Wilkins v. Ellett, Administrator
Administrative Proceeding Supreme Court of the United States, Case No. 184

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76 U.S. 740

19 L.Ed. 586

9 Wall. 740


December Term, 1869

ERROR to the Circuit Court for the Western District of Tennessee; the case was this:

Quarles being domiciled in the State of Alabama, died there, and letters of administration were there taken out by one Goodloe, of that State. Wilkins, a resident of Memphis, Tennessee, owed the estate $3455, and being called upon at Memphis by Goodloe, the administrator, paid the debt and took a receipt. Goodloe duly accounted before the Probate Court in Alabama for the sum thus received. Afterwards, Ellett, a citizen of the State of Virginia, and who professed to be next of kin to the deceased, took out letters of administration in Tennessee, and brought this suit against Wilkins to recover the same debt. There were no creditors or persons entitled as distributees of the intestate in the State of Tennessee. The court below, holding that the voluntary payment by Wilkins to the Alabama administrator was in his own wrong, gave judgment for the plaintiff. Wilkins, the debtor, now brought the case to this court; the question, of course, being whether voluntary payment to the foreign administrator had discharged the home one.

Mr. D. K. McRae, in support of the judgment below:

The identical question in this case has been presented and settled in Tennessee.1 It is there taken for granted as settled doctrine in England and America, that an administrator appointed in one country is not by virtue of such appointment entitled to sue, in his official capacity, in any other country. He is a stranger to the debt, without authority to receive or give acquittance.

Judge Story, who, in Trecothick v. Austin,2 uttered a dictum to a contrary effect, directly controverts the position of the dictum in his Conflict of Laws,3 where the question is properly presented with its qualifications.

Messrs. Humes and Poston, contra.

Mr. Justice NELSON delivered the opinion of the court.


It has long been settled, and is a principle of universal jurisprudence, in all civilized nations, that the personal estate of the deceased is to be regarded, for the purposes of succession and distribution, wherever situated, as having no other locality than that of his domicile; and, if he dies intestate, the succession is governed by the law of the place where he was domiciled at the time of his decease, and not by the conflicting laws of the various places where the property happened at the time to be situated.4 The original administrator, therefore, with letters taken out at the place of the domicile, is invested with the title to all the personal property of the deceased for the purpose of collecting the effects of the estate, paying the debts, and making distribution of the residue, according to the law of the place, or directions of the will, as the case may be.


It is true, if any portion of the estate is situated in another country, he cannot recover possession by suit without taking out letters of administration from the proper tribunal in that country, as the original letters can confer upon him no extraterritorial authority. The difficulty does not lie in any defect of title to the possession, but in a limitation or qualification of the general principles in respect to personal property by the comity of nations, founded upon the policy of the foreign country to protect the interests of its home creditors. These letters are regarded as merely ancillary to the original letters, as to the collection and distribution of the effects; and generally are simply made subservient to the claims of the domestic creditors, the residuum being transmitted to the probate court of the country of the domicile, for the final settlement of the estate. It is upon this qualification of the law of comity and consequent inability of the original administrator to sue in the foreign country, upon which the objection is founded to the validity of the voluntary payment by the foreign debtor to him.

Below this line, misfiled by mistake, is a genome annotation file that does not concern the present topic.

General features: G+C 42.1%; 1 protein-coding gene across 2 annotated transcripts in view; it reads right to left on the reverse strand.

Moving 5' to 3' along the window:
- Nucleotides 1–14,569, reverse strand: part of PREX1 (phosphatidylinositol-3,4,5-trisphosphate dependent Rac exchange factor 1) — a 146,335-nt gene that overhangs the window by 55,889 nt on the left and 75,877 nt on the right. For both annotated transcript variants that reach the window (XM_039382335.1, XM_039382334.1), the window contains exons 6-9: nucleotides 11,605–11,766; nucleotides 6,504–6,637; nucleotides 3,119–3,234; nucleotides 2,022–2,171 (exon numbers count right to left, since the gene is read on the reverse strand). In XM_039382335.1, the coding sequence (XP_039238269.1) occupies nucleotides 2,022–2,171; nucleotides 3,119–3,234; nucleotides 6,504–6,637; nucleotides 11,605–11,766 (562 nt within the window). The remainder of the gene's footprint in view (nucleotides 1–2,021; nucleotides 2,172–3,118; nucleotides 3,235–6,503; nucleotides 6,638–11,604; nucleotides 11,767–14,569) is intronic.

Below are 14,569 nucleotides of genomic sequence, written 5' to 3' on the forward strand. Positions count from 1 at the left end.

There is doubtless some plausibility in it, growing out of the interest of the home creditors. But it has not been regarded of sufficient weight to carry with it the judicial mind of the country. With the exception of the case in the State of Tennessee, none have been referred to, nor have our own researches found any, maintaining the invalidity of the payment. The question has been directly and indirectly before several of the courts of the States, and the opinions have all been in one direction—in favor of the validity.5


Mr. Justice Story, in his Conflict of Laws,6 has expressed a doubt as it respects the soundness of the doctrine upon principles of international law, and which is mainly relied on in the present case by the defendant in error. He had affirmed it in Trecothick v. Austin, and he admits in a note,7 that if a debtor be found in a foreign country where the creditor died, and where he had his domicile, and was sued by the administrator, he could not protect himself by a plea that he was liable to pay only to an administrator appointed at the place of his (the creditor's) domicile. All debts follow the person, not of the debtor in respect of the right or property, but of the creditor, to whom due.8




Young, Administrator v. O'Neal, 3 Sneed, 55.


4 Mason, 16-33.


Conflict of Laws, §§ 514, 514, a, 514 b, 515.


2 Kent's Commentaries, 429; Story's Conflict of Laws, § 379.


Williams v. Storrs, 6 Johnson's Chancery, 353; Doolittle v. Lewis, 7 Ib. 51; Vroom v. Van Horne, 10 Paige, 549, 557; Schultz v. Pulver, 11 Wendell, 361; Trecothick v. Austin, 4 Mason, 33; Stevens v. Gaylord, 11 Massachusetts, 256; Nisbet v. Stewart, 2 Devereux & Battle, 24; Parsons v. Lyman, 20 New York, 108.


§ 515 a.


Ib. 432.


Thorne v. Watkins, 2 Vesey, Sr., 35.


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